United Nations, April 20 - India's pace of economic reforms may slow down in the coming months because of the impending elections, although it has carried out major reforms that could help the nation reap the benefits of the upswing, said the Managing Director of the International Monetary Fund (IMF).
"We have seen and we are seeing (reforms) -- I am not sure that we will be seeing in the next few months given the elections that are coming up -- but we have seen and we are seeing major reforms that we had recommended and advocated for a long time," said Christine Lagarde at a news conference in Washington on Thursday during the Spring meetings of the IMF.
"We expect more, and whether it is in the banking sector or in other sectors actually, more reforms are expected," Lagarde added.
The Goods and Services Tax (GST) and the bankruptcy law "are good reforms and hopefully it will continue to position India in order to reap the benefit of the upswing, continue to develop its internal markets and generate this excellent growth rate of 7.4%, if I recall, which is one of the highest in the emerging market economies," she said.
In its World Economic Outlook report released this week, the IMF reiterated that India was on its way to achieve growth rates of 7.4% for 2018 and 7.8% for 2019 -- the highest globally for major economies.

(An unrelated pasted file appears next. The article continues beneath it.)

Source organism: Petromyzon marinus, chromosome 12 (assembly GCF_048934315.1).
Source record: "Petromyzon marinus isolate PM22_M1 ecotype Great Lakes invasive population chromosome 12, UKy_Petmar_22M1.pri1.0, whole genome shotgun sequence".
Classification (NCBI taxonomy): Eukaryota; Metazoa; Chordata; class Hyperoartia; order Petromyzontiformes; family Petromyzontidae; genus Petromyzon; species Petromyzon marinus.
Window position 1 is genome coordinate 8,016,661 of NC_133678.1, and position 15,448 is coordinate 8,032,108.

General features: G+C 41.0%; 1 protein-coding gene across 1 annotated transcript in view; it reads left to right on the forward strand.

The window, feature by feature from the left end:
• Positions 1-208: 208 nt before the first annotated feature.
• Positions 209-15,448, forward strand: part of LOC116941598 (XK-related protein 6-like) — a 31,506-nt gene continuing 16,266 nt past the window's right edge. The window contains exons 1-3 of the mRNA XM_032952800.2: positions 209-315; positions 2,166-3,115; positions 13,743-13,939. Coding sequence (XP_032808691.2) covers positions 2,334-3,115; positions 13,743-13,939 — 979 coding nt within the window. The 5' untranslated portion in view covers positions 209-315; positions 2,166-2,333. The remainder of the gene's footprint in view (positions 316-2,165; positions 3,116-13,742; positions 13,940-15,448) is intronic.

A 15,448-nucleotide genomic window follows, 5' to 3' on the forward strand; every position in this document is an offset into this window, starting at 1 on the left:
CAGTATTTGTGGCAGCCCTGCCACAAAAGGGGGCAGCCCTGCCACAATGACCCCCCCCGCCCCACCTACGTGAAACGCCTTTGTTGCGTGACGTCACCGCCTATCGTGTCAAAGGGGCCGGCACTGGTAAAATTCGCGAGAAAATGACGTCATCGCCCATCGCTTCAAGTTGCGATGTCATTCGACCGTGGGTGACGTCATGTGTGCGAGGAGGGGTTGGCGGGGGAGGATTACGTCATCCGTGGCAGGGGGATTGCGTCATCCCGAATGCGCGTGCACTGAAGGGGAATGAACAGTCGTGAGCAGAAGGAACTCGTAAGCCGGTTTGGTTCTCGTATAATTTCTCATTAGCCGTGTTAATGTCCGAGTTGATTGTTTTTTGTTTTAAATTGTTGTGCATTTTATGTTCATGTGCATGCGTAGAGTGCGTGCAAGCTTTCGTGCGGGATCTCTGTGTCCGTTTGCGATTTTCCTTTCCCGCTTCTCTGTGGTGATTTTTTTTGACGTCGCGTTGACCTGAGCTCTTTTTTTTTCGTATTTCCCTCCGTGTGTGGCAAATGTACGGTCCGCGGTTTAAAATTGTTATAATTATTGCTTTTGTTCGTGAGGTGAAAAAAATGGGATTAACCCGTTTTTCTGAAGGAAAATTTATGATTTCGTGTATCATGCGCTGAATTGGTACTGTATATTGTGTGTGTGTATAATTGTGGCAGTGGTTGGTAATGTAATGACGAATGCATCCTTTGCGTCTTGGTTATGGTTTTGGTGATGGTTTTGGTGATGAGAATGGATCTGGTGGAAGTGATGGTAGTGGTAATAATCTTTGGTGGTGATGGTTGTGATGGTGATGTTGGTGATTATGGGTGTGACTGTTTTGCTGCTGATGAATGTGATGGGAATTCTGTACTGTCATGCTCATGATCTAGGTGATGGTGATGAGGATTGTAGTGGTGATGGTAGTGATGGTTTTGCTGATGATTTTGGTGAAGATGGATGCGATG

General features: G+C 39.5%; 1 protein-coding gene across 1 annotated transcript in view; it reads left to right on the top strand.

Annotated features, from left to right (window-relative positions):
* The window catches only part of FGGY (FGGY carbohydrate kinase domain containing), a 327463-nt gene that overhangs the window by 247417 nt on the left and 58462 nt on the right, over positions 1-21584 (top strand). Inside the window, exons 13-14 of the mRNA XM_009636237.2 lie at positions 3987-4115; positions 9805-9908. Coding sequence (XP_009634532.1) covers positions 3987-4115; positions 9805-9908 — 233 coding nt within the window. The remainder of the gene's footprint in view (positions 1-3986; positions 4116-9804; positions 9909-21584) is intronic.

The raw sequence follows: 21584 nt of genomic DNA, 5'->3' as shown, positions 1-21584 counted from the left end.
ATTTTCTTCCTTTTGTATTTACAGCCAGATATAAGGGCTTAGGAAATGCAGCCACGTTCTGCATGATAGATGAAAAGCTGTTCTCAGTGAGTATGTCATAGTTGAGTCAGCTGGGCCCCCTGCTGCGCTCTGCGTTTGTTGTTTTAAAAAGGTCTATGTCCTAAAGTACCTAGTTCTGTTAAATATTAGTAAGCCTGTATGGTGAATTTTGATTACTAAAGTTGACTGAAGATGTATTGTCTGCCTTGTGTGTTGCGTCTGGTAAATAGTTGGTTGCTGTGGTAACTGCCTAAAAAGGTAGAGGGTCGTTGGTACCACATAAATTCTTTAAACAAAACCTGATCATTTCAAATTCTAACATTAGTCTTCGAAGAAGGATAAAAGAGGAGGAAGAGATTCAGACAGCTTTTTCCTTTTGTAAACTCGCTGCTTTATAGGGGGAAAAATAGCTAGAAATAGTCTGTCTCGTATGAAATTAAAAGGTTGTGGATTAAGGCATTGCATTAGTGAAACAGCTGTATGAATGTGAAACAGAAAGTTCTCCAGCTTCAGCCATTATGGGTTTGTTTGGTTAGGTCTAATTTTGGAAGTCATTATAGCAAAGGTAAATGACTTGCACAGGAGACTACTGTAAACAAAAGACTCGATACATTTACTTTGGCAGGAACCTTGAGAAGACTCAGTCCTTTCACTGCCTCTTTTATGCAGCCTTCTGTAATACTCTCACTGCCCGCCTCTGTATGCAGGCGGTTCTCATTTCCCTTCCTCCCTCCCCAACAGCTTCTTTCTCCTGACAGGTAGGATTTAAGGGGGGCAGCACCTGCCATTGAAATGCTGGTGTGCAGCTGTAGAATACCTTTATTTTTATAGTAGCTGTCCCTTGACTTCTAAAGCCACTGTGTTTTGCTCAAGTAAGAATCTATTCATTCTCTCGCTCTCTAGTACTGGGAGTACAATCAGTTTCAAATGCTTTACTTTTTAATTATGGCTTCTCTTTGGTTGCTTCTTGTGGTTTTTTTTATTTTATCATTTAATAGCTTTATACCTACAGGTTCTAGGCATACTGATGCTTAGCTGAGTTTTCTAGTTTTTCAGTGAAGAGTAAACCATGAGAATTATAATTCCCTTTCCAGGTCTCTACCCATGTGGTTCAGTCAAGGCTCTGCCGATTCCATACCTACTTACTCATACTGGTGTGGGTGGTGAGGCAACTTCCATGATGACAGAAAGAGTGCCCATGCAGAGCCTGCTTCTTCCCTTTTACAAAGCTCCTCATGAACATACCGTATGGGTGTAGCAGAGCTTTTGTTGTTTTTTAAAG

Pointing to the upward revision of the world economic growth to 3.9% from 3.7%, Lagarde said: "The near-term prospect for the global economy continues to be bright.
"While the sun is shining, we are seeing more clouds accumulating on the horizon," she cautioned.
Lagarde said that international cooperation in trade was at risk in a reference to the prospects of a trade war set off by the US. "This international framework is now being questioned, especially with respect to trade."
Another risk was from global debt, which "is at an all-time high," said Lagarde. "It stands at $164 trillion, which is 225% of GDP (Gross Domestic Product), of which the private sector accounts for two-thirds. Public debt in advanced economies is at levels not seen since World War II."
"Financial vulnerabilities have increased due to high debt, rising financial market volatility and elevated asset prices. A sudden tightening of financial conditions could lead to market corrections, unsustainable debt and capital flow reversals," she added.